India’s aircraft carrier & nuclear subs deployment a ‘no-nonsense’ message to China, not Pakistan?
China is using Pakistan as a tool to contain India, so the redeployment of an aircraft carrier, warships and nuclear-powered submarines to North Arabian Sea is a clear signal to Beijing, rather than Islamabad, analysts told RT.
Despite the heated tensions around the Kashmir region, “India does not base its defense preparedness on what Pakistan does or does not do,” Gopalapuram Parthasarathy, former Indian envoy to Pakistan, said. The country is much more concerned about “what China does to contain Indian influence in the Indian Ocean,” he told RT.
Pakistan is an instrument used by China to contain India through supplies of weapons, missiles and even nuclear weapon designs.
“Pakistan, by itself, does not worry us. We can more than match and manage Pakistan,” he reiterated.
Indian military journalist, Shiv Aroor, also said that the naval forces of the two neighbors “aren’t near peers in terms of numbers, strength or capability — Pakistan, for instance, doesn’t operate nuclear submarines or aircraft carriers.”
However, “if maritime hostilities [between India and Pakistan] ever did break out in whatever form, China would almost definitely be in the mix,” he warned, acknowledging that such scenario would be a problem for New Delhi.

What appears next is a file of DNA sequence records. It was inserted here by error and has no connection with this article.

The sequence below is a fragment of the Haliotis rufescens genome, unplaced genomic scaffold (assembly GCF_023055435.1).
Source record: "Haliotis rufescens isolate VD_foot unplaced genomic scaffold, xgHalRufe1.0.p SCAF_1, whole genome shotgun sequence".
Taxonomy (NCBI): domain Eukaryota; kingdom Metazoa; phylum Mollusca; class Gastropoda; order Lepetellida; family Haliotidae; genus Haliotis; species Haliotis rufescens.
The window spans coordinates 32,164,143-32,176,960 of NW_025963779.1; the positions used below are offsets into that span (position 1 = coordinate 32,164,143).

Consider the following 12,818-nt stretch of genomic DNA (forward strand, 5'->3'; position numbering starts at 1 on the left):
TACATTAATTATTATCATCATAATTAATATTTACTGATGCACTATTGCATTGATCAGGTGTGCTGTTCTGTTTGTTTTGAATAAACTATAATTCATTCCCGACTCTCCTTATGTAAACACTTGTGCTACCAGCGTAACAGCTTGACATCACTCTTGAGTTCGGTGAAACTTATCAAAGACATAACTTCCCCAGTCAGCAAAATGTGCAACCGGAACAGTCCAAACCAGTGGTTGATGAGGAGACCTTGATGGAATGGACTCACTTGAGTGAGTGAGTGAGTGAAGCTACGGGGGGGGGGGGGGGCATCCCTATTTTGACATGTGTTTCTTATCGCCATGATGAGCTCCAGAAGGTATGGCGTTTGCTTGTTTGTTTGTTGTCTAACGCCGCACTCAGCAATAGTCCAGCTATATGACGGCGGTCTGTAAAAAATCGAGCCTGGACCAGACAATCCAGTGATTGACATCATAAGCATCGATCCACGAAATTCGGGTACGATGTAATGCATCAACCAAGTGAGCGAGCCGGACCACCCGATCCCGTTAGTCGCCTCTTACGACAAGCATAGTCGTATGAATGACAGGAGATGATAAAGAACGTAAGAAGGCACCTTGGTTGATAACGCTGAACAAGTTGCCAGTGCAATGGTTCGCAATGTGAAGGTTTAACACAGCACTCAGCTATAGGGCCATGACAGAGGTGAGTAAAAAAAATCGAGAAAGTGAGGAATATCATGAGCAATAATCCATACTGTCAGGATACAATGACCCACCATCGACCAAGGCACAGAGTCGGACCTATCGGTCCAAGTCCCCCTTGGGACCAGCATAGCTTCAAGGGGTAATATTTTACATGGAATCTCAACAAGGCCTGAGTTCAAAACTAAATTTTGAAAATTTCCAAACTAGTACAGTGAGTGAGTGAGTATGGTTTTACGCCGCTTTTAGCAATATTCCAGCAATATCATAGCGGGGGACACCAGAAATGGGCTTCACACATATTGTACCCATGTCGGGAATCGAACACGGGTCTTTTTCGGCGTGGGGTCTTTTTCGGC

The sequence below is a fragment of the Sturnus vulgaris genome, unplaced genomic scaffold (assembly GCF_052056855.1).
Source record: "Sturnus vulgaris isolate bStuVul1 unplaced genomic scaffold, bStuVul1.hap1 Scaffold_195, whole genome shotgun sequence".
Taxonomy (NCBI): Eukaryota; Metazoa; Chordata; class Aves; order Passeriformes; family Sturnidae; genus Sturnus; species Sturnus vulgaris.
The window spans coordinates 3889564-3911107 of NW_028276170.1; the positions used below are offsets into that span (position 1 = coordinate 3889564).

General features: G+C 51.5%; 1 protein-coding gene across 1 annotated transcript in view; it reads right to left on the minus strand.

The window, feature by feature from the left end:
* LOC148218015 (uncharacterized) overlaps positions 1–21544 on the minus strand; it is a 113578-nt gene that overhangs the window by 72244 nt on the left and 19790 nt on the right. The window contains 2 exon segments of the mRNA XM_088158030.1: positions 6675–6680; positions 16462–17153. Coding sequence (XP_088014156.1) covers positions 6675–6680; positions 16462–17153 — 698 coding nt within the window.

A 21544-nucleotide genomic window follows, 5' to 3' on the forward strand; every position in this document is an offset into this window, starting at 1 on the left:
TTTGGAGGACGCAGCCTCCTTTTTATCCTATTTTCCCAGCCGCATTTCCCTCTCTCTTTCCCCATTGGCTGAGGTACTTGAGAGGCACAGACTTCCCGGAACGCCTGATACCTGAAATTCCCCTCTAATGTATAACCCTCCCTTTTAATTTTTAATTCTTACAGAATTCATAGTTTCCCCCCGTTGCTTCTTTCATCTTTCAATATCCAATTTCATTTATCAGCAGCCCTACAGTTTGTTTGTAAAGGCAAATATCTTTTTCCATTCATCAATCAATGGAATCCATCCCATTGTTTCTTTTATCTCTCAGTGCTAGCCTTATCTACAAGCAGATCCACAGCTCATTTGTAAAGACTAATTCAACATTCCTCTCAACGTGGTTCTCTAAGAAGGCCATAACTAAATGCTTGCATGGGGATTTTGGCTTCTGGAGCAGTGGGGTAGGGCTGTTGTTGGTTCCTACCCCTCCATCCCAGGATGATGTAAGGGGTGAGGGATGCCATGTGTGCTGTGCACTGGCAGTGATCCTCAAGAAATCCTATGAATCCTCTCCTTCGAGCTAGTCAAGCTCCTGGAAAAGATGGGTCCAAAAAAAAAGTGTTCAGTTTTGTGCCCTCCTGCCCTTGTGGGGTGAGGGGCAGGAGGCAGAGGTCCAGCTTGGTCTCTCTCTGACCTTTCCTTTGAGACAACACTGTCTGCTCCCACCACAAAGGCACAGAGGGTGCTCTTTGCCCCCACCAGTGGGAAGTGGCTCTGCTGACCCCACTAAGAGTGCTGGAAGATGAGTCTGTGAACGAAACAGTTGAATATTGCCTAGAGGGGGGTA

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China has a significantly larger navy than India’s, with a much more robust submarine force.
As for the deployment of Indian naval assets, it is “about as no-nonsense a message, as you can send,” he said, adding, however, that “war is realistically and hopefully a very remote possibility in the circumstances.”
Dozens of Indian warships, including the INS ‘Vikramaditya’ aircraft carrier and several nuclear-powered submarines, were withdrawn from maritime exercises and sent close to Pakistani territorial waters on Monday.
The Indian Defense Ministry explained that the move was intended “to prevent, deter and defeat any misadventure by Pakistan in the maritime domain.” It indicated that the flare-up between the two countries, which began after a suicide attack on Indian troops by a Pakistani-based terror group in February and led to shellings and even aerial engagements in the border area, is far from over.
India’s relations with its other major neighbor, China, are also rather strained, as the two of the world’s most populous countries and fastest growing major economies are bound to compete. In 2017, skirmishes between Chinese and Indian troops broke out over China’s unsanctioned road construction in the disputed Doklam plateau in the Himalayas, but a major escalation was avoided.
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